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By Jennifer Yousfi
A bullish remark from Standard & Poor's yesterday (Thursday) led to a recovery in the markets that resulted in the three major U.S. indices all posting gains for the day.
At the New York close, the blue-chip Dow Jones Industrial Average Index posted a gain of 35.50 points (0.29%), to trade at 12,145.74. The tech-laden Nasdaq Composite Index increased 19.74 points (0.88%), to reach 2,263.61. And the broader Standard & Poor's 500 Index rose 6.71 points (0.51%), to settle at 1,315.48.
"That slight piece of positive news from Standard & Poor's helped the market gather footing," Eric Green, who helps manage $5 billion at Penn Capital Management in Cherry Hill, New Jersey, told Bloomberg News. "The bears couldn't press it anymore."
The report from Standard & Poor's estimated that subprime related write-downs would reach no higher than $285 billion, only a slight increase over the firm's January estimate of $265 billion.
Credit analyst Scott Bugie said in the report that members of the financial sector "appear to have already disclosed the majority of valuation write-downs." Bugie also said that the "subprime saga" caused by "overlending during a credit boom" is probably half over with $150 billion in write-downs already disclosed,.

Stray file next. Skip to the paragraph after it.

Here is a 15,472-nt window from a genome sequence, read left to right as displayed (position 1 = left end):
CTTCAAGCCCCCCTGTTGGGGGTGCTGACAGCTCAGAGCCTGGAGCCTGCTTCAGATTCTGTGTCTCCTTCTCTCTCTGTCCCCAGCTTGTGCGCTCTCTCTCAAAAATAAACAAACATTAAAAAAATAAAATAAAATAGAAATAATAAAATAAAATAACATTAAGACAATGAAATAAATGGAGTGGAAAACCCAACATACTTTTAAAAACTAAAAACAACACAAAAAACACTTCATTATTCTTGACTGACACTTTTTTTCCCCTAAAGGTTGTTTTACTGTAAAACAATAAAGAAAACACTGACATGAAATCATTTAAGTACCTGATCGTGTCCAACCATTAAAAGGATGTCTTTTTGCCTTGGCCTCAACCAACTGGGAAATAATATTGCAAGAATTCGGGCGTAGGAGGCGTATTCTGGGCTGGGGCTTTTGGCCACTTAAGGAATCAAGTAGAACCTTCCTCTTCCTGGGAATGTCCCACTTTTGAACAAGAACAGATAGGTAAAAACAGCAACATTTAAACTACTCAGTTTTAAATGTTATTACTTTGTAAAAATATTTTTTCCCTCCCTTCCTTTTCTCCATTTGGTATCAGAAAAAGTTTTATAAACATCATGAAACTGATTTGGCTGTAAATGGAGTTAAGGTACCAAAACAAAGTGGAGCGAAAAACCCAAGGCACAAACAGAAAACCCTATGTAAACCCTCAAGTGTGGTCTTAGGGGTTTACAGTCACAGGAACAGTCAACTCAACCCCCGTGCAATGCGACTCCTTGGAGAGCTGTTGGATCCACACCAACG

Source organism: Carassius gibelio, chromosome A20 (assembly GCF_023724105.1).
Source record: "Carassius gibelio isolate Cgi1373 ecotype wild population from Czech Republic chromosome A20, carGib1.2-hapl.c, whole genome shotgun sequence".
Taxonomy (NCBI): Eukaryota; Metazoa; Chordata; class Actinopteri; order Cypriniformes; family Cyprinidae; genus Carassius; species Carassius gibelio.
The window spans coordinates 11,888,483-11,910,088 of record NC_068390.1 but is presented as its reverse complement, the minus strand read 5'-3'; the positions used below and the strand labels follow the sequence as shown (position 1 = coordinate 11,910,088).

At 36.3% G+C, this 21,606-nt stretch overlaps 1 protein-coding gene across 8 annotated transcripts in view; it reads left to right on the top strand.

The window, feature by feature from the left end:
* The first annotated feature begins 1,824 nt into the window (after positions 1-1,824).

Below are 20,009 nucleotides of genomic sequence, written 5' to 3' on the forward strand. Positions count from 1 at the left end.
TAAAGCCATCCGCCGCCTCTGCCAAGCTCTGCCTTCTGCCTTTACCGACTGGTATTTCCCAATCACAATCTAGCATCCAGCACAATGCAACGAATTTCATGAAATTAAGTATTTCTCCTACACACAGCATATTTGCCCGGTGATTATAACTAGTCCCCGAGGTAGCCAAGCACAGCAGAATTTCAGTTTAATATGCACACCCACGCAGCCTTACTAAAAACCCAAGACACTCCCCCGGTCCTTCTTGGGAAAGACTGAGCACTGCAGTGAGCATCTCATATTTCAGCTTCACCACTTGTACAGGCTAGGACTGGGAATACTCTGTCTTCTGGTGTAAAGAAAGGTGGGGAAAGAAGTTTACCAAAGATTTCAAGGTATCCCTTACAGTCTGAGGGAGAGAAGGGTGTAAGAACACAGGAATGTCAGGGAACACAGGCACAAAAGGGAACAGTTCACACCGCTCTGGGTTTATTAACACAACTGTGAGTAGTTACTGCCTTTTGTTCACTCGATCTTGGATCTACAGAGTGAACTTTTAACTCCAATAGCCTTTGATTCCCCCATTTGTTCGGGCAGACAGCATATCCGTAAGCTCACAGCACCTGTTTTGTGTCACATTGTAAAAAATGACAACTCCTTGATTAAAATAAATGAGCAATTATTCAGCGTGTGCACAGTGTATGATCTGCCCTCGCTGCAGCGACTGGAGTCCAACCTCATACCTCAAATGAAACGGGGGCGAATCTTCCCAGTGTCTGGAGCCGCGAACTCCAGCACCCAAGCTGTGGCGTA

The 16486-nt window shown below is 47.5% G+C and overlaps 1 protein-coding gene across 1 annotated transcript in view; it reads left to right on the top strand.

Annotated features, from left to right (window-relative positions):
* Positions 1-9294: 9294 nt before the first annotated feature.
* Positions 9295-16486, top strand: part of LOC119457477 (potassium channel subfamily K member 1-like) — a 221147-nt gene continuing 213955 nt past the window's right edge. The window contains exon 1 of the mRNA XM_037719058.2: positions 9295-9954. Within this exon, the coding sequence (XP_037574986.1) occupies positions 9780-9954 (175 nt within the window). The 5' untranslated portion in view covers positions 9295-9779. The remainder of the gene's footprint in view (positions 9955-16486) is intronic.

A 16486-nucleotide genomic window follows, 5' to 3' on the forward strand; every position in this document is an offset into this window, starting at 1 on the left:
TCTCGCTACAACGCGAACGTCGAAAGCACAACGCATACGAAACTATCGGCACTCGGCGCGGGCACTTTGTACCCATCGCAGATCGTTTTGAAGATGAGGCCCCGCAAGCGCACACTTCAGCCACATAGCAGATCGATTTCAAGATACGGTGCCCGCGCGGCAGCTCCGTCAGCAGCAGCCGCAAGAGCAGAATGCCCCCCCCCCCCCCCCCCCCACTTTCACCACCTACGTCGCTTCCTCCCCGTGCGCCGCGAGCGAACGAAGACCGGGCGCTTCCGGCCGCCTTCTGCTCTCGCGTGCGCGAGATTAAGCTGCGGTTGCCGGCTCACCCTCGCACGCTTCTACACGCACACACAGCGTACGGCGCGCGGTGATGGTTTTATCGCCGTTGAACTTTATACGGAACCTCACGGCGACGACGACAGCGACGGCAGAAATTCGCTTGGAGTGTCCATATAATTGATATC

Earlier in the day, concerns that the Carlyle Group would not be able to rescue its mortgage-bond fund, Carlyle Capital Corp Ltd. (CCC), stoked new fears about the credit crisis and sent indices heading lower.
At noon ET, the Dow had posted a loss of 59.83 points (-0.49%), to trade at 12,050.41. The Nasdaq dropped 12.55 points (-0.56%), to reach 2,231.32. And the S&P 500 had lost 6.52 points (-0.50%), to settle at 1,302.25.
The CCC fund has been unable to meet $400 million in margin calls and has an estimated $16.6 billion in debt that is currently in default with all remaining debt to go into default "soon," according to a statement from the fund. Shares of the fund plunged over 85%.
"If Carlyle's lenders want their money right away, they'll liquidate the fund," Hank Calenti, a London-based analyst at RBC Capital Markets, told Bloomberg News. "That will put pressure on already stressed credit markets."
In overseas markets, Japan's Nikkei Index had a 427.69-point decline to close at 12,433.44. Hong Kong's blue-chip Hang Seng Index plunged almost 5% with a decrease of 1,121.12 points to close at 22,301.64.
"There are a couple of factors: there was no follow-through buying in the U.S. after the initial euphoria with the Fed move and the old concerns have returned – recession, subprime and all the rest," Andrew Clarke, a trader at Societe Generale, told Reuters, speaking of the decline in the blue-chip Hong Kong index. "There's also concern that China may tighten with inflation going through the roof."
Mainland inflation is at 12-year highs and the government may be forced to take additional tightening measures.
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